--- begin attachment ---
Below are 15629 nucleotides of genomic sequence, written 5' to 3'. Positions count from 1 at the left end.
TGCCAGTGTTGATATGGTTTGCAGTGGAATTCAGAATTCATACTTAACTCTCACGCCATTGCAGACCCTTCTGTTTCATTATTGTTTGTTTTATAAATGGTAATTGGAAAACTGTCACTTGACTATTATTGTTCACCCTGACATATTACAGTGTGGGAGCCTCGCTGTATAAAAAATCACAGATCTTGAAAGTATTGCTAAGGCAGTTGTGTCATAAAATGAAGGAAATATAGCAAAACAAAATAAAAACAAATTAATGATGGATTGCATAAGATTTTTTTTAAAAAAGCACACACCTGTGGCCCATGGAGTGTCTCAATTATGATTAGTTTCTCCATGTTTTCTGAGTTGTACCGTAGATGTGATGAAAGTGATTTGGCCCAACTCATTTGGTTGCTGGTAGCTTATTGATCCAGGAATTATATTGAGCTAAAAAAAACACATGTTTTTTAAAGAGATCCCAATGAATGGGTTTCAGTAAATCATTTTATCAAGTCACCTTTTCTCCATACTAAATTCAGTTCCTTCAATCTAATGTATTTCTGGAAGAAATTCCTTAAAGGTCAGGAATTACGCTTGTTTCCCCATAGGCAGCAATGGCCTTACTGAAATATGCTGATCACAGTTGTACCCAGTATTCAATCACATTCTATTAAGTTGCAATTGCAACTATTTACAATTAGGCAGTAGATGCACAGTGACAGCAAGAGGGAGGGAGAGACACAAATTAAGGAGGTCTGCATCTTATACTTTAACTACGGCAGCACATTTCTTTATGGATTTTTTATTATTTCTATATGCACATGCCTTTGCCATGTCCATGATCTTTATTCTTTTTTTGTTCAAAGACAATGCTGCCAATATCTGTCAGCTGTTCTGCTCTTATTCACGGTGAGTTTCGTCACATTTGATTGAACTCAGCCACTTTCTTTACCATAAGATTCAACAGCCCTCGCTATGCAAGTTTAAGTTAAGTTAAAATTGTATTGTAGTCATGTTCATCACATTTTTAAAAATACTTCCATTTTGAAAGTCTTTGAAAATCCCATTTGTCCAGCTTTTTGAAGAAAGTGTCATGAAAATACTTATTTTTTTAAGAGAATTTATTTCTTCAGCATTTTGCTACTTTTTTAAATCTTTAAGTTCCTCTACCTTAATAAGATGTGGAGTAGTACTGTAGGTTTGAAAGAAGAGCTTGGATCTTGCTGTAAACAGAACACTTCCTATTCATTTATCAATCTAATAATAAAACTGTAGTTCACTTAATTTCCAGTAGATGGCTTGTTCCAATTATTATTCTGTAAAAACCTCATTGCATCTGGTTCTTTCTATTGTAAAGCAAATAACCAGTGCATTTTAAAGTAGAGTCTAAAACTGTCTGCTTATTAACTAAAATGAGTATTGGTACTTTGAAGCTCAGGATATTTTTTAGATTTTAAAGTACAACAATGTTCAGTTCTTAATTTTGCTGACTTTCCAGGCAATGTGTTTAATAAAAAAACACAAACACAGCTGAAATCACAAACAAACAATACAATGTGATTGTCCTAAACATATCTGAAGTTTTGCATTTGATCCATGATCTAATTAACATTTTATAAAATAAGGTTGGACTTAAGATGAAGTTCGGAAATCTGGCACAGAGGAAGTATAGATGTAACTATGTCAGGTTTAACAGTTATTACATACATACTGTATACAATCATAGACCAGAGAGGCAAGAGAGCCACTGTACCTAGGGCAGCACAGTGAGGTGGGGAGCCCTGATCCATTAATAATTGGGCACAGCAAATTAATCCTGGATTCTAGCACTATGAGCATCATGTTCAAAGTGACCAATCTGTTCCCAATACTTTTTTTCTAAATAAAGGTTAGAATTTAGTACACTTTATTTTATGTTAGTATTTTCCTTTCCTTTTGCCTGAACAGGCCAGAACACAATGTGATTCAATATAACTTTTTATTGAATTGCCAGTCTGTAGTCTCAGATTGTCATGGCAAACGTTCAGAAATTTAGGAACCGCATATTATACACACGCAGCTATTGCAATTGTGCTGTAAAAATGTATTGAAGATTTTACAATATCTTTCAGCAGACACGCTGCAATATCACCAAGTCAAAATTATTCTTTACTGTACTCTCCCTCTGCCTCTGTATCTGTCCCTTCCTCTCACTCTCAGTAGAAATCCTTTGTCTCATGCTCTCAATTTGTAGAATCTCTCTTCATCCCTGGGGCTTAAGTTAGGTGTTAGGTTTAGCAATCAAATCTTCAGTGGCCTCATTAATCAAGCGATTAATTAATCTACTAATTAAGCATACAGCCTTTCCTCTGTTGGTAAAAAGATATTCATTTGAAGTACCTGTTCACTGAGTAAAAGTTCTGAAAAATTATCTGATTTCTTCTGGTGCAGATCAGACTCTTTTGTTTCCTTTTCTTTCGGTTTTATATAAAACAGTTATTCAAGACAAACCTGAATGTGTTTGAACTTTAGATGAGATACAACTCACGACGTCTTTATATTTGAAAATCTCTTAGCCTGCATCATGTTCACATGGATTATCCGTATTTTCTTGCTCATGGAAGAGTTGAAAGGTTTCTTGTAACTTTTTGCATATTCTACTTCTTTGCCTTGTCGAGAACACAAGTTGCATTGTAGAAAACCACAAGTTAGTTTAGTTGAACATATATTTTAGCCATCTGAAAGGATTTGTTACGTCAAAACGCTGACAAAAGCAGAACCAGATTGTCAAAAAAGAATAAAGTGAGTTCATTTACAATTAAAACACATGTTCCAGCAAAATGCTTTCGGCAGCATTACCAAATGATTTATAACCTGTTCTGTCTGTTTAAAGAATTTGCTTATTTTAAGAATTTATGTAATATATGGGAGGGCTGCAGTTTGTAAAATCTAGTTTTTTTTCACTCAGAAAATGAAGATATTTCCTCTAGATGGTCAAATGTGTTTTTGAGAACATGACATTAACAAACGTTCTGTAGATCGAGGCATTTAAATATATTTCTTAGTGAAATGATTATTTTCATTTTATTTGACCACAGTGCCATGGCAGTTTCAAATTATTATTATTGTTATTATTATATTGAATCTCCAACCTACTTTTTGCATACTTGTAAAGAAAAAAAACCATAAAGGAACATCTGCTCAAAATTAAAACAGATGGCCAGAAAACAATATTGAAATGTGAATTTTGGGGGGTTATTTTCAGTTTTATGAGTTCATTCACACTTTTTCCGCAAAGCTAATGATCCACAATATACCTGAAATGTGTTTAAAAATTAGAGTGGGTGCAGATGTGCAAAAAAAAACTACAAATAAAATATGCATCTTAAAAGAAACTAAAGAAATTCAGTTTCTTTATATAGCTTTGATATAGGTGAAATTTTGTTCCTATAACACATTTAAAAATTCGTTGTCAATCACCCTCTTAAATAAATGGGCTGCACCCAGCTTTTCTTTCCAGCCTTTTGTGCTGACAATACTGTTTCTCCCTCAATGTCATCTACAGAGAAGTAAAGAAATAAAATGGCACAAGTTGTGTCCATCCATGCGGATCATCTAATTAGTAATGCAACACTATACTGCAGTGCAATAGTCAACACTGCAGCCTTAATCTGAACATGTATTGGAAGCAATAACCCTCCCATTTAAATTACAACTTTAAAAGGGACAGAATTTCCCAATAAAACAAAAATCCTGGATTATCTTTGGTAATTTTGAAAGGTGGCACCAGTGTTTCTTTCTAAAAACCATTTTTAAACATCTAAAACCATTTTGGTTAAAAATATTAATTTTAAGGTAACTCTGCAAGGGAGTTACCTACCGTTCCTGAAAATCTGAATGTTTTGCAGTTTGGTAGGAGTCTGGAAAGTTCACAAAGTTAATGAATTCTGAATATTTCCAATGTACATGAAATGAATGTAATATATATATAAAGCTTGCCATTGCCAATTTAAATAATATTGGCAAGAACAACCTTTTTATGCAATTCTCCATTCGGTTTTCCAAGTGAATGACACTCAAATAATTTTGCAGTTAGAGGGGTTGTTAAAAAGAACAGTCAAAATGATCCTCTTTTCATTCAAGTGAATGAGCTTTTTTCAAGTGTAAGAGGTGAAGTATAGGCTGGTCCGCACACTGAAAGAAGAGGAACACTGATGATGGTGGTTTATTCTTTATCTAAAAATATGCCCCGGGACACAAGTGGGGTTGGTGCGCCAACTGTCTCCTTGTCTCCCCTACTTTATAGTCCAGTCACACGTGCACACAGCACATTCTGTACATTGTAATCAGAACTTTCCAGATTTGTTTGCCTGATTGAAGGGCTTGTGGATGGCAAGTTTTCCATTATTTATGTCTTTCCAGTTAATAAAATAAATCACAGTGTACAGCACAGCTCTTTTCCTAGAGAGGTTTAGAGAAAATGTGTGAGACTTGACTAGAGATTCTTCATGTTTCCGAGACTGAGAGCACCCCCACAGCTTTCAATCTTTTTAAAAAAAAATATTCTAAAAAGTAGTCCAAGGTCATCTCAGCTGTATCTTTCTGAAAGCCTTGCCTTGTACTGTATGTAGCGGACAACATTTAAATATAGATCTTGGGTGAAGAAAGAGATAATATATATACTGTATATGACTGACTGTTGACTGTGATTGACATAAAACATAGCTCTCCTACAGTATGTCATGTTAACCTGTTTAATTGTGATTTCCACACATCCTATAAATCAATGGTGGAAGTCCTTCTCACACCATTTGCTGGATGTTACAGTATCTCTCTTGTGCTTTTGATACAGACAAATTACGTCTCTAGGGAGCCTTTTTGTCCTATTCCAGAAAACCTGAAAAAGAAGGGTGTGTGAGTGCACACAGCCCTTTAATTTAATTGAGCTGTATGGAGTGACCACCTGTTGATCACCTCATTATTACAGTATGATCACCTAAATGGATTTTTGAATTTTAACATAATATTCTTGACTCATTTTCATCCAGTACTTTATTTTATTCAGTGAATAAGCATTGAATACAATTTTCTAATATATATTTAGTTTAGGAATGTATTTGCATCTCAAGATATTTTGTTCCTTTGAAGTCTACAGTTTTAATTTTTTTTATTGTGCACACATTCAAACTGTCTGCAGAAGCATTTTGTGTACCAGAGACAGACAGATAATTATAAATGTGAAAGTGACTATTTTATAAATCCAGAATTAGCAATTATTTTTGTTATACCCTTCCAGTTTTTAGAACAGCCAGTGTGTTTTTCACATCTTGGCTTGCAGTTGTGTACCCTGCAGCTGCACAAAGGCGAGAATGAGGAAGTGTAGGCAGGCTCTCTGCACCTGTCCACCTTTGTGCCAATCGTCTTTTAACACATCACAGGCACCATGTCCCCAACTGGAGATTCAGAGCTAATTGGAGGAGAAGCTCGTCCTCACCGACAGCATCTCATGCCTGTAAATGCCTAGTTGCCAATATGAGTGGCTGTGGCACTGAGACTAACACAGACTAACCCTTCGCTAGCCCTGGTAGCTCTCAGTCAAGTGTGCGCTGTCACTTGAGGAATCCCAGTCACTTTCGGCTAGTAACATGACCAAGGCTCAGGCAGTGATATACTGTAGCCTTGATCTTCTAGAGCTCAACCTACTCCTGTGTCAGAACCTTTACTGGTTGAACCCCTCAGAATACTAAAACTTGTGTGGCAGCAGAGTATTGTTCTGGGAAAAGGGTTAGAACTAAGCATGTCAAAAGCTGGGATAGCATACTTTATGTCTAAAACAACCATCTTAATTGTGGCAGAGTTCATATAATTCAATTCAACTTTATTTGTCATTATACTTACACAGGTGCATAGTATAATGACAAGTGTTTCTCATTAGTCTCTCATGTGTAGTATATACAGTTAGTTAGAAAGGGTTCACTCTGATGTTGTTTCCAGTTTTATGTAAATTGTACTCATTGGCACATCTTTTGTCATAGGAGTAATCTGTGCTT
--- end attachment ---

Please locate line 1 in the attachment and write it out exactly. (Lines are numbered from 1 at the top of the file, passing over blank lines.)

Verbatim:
Below are 15629 nucleotides of genomic sequence, written 5' to 3'. Positions count from 1 at the left end.